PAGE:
Having a pet in the home can give you and your family a great boost of health and overall well-being. Many times, you’ll probably see your pet as part of your family—one you may want to spend quite a bit of time with.
Some animals that live with us are more than just family members—they give us therapeutic and tangible support, especially if we have disabilities. You may have heard of terms such as “service animals,” and “emotional support animals” –many times, used synonymously.
But there are distinctive differences between service animals and emotional support animals.
What Is a Service Animal?
Probably the most popular kind of service animal you’ve seen is a dog assisting a visually impaired person. According to the American Disability Act, “a service animal is any dog that is individually trained to do work or perform tasks for the benefit of an individual with a disability, including a physical, sensory, psychiatric, intellectual, or other mental disability.” Service dogs are exclusively dogs—no other animal species is considered as a service animal.
Depending on the disability of the human owner, the service animal can help pull a wheelchair, assist hearing impaired individuals with awareness of certain sounds, helping a person who is experiencing a seizure, and much more.
What Is an Emotional Support Animal?
Admittedly, this term may sound a bit frivolous, with the recent stories of support peacocks, snakes, and more—especially as passengers attempt to board airplanes with these rather exotic animals. An emotional support animal can sound like an animal for companionship.
Michigan State College of Law tackles this definition considering federal housing regulations for allowing animals in places that have a no pets restrictions:
“An emotional support animal is not a pet. An emotional support animal is a companion animal that provides therapeutic benefit to an individual with a mental or psychiatric disability. The person seeking the emotional support animal must have a verifiable disability (the reason cannot just be a need for companionship).”
What Are the Differences Between Emotional Support Animals and Service Animals?
More broadly, emotional support animals aren’t as regulated as service animals. Specifically, emotional support animals primarily just need a note from a medical or mental health professional.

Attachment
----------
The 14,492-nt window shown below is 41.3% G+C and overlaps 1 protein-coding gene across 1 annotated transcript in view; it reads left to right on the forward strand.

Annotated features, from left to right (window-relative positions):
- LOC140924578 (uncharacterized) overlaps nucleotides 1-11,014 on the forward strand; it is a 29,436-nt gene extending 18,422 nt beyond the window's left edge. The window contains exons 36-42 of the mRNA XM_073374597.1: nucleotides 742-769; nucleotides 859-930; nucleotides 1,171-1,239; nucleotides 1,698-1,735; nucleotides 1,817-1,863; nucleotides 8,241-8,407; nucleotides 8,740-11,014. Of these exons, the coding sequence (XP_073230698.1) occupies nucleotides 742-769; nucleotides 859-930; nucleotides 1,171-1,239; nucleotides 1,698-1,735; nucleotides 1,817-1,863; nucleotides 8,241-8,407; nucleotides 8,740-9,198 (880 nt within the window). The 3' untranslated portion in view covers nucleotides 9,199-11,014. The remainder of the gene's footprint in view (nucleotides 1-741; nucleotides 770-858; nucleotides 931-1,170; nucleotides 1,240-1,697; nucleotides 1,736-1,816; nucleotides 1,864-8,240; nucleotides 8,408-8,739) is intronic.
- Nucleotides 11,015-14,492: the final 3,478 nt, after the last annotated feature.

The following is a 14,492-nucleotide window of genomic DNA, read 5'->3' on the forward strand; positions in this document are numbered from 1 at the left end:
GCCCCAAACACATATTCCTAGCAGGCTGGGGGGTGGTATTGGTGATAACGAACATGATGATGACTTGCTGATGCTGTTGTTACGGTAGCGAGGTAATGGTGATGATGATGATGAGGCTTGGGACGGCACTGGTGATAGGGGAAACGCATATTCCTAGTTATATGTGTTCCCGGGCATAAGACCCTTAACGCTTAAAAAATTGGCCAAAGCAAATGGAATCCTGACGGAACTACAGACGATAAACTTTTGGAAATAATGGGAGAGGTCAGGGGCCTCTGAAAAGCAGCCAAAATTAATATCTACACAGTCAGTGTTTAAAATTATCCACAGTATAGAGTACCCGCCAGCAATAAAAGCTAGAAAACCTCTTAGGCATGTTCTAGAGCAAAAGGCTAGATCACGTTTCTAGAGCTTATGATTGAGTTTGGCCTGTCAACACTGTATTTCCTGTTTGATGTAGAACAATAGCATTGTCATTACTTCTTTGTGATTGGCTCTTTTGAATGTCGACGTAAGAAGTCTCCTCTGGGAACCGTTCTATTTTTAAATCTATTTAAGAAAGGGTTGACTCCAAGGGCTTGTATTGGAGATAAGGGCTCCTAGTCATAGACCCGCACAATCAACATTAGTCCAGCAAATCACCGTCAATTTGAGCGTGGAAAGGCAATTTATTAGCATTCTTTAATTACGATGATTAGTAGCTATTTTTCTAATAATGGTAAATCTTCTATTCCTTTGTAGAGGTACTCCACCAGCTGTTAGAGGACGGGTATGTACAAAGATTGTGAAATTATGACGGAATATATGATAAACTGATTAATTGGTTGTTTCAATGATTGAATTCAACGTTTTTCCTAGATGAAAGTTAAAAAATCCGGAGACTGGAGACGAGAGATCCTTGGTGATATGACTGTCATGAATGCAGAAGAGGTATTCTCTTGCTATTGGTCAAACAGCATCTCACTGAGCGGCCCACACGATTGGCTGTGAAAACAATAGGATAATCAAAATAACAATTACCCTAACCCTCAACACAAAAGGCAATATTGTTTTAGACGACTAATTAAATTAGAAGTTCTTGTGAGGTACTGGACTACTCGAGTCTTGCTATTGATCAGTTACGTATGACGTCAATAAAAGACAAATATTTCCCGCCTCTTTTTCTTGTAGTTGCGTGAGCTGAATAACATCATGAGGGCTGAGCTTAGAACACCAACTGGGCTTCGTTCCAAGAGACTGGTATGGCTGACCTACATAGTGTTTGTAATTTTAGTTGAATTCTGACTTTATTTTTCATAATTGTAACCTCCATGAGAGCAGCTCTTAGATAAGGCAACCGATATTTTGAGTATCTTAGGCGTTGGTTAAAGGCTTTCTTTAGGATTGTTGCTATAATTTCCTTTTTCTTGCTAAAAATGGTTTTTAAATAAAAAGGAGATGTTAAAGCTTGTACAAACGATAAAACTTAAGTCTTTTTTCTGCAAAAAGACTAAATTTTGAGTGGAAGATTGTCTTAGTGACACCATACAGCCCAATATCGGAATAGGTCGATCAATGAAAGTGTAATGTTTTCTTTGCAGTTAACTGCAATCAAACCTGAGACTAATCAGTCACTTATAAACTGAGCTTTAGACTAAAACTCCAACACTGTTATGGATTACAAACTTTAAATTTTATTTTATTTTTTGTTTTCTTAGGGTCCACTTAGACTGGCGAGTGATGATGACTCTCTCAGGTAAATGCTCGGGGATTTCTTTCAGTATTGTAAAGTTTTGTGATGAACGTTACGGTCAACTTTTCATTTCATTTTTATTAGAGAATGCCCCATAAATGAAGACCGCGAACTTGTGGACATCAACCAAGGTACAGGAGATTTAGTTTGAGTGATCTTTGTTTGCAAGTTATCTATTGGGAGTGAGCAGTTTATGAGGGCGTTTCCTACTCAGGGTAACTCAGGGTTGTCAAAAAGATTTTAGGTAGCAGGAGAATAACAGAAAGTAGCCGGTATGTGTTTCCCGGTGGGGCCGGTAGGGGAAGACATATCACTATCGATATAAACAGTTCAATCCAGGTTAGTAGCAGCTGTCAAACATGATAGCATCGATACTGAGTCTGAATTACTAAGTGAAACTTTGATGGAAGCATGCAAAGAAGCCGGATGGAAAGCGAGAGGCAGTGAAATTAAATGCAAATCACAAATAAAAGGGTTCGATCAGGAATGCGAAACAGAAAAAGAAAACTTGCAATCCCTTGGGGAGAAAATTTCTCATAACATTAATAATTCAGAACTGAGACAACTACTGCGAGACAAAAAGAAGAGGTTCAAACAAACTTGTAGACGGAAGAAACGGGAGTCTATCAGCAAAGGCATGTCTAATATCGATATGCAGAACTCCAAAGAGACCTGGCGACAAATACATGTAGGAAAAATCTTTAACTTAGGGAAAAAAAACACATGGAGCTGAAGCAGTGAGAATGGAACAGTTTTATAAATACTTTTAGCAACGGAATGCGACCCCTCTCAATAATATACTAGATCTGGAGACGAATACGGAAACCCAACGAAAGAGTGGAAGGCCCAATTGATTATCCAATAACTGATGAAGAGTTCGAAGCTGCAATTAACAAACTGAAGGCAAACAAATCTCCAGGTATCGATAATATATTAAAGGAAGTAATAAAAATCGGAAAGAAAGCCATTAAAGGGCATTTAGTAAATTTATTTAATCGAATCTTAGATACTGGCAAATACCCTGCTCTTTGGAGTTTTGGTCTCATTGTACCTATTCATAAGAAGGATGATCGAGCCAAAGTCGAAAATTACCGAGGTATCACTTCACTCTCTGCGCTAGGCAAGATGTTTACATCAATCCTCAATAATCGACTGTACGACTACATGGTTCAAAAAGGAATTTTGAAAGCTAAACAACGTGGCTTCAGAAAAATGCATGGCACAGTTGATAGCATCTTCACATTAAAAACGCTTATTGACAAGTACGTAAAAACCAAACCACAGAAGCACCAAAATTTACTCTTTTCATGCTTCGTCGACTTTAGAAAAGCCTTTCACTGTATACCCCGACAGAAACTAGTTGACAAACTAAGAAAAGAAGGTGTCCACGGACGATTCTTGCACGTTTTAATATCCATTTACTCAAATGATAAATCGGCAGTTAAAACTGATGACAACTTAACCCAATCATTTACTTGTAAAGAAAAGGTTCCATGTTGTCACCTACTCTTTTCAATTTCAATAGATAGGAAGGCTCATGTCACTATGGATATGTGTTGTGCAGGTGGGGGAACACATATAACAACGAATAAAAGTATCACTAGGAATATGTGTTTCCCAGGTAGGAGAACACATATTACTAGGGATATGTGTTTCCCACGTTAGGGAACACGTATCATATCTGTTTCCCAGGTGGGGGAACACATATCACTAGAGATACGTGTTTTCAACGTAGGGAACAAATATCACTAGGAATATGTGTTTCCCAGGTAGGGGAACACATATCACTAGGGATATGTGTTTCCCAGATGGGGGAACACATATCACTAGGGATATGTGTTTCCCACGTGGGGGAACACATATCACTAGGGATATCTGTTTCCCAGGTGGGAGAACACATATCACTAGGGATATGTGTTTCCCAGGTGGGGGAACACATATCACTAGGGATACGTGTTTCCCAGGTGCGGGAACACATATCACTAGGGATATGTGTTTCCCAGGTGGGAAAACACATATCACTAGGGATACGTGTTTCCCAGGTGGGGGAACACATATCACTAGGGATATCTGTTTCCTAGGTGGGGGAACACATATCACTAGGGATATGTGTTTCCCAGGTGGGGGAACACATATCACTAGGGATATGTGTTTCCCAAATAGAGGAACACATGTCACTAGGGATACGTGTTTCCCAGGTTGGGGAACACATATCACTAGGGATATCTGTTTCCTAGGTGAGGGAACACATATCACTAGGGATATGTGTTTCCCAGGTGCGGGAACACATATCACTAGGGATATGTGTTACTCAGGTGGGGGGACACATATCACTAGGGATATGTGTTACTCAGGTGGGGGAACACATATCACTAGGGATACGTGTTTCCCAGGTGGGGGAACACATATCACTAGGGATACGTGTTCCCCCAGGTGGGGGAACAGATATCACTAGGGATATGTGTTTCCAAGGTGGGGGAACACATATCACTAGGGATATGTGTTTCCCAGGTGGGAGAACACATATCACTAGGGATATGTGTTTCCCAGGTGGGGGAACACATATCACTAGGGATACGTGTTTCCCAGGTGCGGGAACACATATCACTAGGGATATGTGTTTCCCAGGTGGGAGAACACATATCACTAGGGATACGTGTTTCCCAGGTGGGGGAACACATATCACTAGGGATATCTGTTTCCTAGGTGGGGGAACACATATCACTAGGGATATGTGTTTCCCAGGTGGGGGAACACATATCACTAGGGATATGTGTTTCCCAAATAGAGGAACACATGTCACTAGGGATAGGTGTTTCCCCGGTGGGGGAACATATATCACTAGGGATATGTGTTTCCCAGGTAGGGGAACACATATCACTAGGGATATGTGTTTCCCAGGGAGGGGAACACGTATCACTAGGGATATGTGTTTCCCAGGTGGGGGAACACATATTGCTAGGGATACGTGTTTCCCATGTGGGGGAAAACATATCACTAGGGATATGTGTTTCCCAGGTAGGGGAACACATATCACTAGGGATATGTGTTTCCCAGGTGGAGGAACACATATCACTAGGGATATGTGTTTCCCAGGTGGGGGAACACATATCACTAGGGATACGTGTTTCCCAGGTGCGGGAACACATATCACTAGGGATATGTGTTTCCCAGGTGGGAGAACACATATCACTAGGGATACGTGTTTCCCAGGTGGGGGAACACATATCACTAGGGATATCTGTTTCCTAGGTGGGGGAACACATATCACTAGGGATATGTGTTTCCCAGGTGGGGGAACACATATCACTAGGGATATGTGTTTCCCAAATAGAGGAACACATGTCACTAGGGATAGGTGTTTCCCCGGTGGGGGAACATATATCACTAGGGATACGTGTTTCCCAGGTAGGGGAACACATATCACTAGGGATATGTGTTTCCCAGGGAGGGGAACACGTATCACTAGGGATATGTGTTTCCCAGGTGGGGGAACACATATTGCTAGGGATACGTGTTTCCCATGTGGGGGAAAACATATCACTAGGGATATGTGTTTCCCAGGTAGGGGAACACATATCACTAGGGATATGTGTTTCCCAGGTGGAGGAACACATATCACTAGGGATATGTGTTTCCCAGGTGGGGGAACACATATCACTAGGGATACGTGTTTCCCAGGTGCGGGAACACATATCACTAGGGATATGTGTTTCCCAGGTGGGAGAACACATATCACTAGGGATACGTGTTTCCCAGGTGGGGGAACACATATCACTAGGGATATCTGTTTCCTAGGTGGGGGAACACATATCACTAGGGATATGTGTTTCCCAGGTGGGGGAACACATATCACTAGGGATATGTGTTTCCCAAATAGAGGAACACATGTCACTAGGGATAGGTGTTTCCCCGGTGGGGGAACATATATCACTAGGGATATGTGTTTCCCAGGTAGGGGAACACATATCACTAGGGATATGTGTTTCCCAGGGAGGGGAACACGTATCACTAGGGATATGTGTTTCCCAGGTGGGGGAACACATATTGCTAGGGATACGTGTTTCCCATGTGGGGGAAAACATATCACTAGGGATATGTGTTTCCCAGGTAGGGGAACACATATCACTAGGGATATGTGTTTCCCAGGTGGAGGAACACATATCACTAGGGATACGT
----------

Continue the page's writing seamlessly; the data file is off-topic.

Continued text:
Director of Training at the Guide Dog Foundation and America’s VetDogs, Brad Hibbard, spoke to People Magazine about the key difference between a service or assistance animal and an emotional support animal, which is training for specific tasks.
“[A]n emotional support animal has no training. There might be something the person has done. There could be obedience training and work with someone to ensure the animal has good behavior, and can travel on a plane, but they have not been trained to do a task. Just their presence might be something that can help someone with that mental or emotional condition.”
This isn’t to say that emotional support animals aren’t important. Both the Air Carrier Access Act and the Fair Housing Act permit emotional support animals on planes and in housing, respectively. Yet they are not covered by the ADA and don’t have any formal certification processes for the animals.
Comparatively, service animals are certified through the International Guide Dog Federation or Assistance Dogs International.
As one can imagine, because emotional support animals, as important as they may be, do not have any training requirements, they can detract from the important work service animals do if they misbehave, creating additional hurdles for people to bring their service animals with them. So it’s important to know the distinctions between the two types of animals so individuals with disabilities can continue to experience greater quality of life without interruption or hassle.
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